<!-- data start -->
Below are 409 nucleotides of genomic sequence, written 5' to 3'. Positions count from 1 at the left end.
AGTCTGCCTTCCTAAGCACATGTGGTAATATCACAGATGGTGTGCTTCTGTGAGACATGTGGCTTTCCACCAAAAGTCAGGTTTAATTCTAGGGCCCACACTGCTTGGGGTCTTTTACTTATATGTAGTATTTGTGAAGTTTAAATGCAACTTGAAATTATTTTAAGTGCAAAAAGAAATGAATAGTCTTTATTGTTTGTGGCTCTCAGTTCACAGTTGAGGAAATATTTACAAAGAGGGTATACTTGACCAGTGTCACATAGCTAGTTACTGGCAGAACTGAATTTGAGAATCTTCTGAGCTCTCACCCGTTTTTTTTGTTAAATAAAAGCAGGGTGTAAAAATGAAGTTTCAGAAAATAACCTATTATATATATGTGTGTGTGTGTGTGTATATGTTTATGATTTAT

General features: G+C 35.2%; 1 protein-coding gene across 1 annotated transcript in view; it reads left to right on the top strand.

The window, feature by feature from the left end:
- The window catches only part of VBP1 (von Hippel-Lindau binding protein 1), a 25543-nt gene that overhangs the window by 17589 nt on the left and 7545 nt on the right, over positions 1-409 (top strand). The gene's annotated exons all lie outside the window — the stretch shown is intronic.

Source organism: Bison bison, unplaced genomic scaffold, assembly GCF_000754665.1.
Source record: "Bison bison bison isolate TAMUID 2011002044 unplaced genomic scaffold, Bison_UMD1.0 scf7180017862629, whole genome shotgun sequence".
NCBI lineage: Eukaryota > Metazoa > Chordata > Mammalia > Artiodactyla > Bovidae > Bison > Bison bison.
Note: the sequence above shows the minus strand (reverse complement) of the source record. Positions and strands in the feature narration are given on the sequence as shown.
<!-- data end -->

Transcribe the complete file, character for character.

Below are 409 nucleotides of genomic sequence, written 5' to 3'. Positions count from 1 at the left end.
AGTCTGCCTTCCTAAGCACATGTGGTAATATCACAGATGGTGTGCTTCTGTGAGACATGTGGCTTTCCACCAAAAGTCAGGTTTAATTCTAGGGCCCACACTGCTTGGGGTCTTTTACTTATATGTAGTATTTGTGAAGTTTAAATGCAACTTGAAATTATTTTAAGTGCAAAAAGAAATGAATAGTCTTTATTGTTTGTGGCTCTCAGTTCACAGTTGAGGAAATATTTACAAAGAGGGTATACTTGACCAGTGTCACATAGCTAGTTACTGGCAGAACTGAATTTGAGAATCTTCTGAGCTCTCACCCGTTTTTTTTGTTAAATAAAAGCAGGGTGTAAAAATGAAGTTTCAGAAAATAACCTATTATATATATGTGTGTGTGTGTGTGTATATGTTTATGATTTAT

General features: G+C 35.2%; 1 protein-coding gene across 1 annotated transcript in view; it reads left to right on the top strand.

The window, feature by feature from the left end:
- The window catches only part of VBP1 (von Hippel-Lindau binding protein 1), a 25543-nt gene that overhangs the window by 17589 nt on the left and 7545 nt on the right, over positions 1-409 (top strand). The gene's annotated exons all lie outside the window — the stretch shown is intronic.

Source organism: Bison bison, unplaced genomic scaffold, assembly GCF_000754665.1.
Source record: "Bison bison bison isolate TAMUID 2011002044 unplaced genomic scaffold, Bison_UMD1.0 scf7180017862629, whole genome shotgun sequence".
NCBI lineage: Eukaryota > Metazoa > Chordata > Mammalia > Artiodactyla > Bovidae > Bison > Bison bison.
Note: the sequence above shows the minus strand (reverse complement) of the source record. Positions and strands in the feature narration are given on the sequence as shown.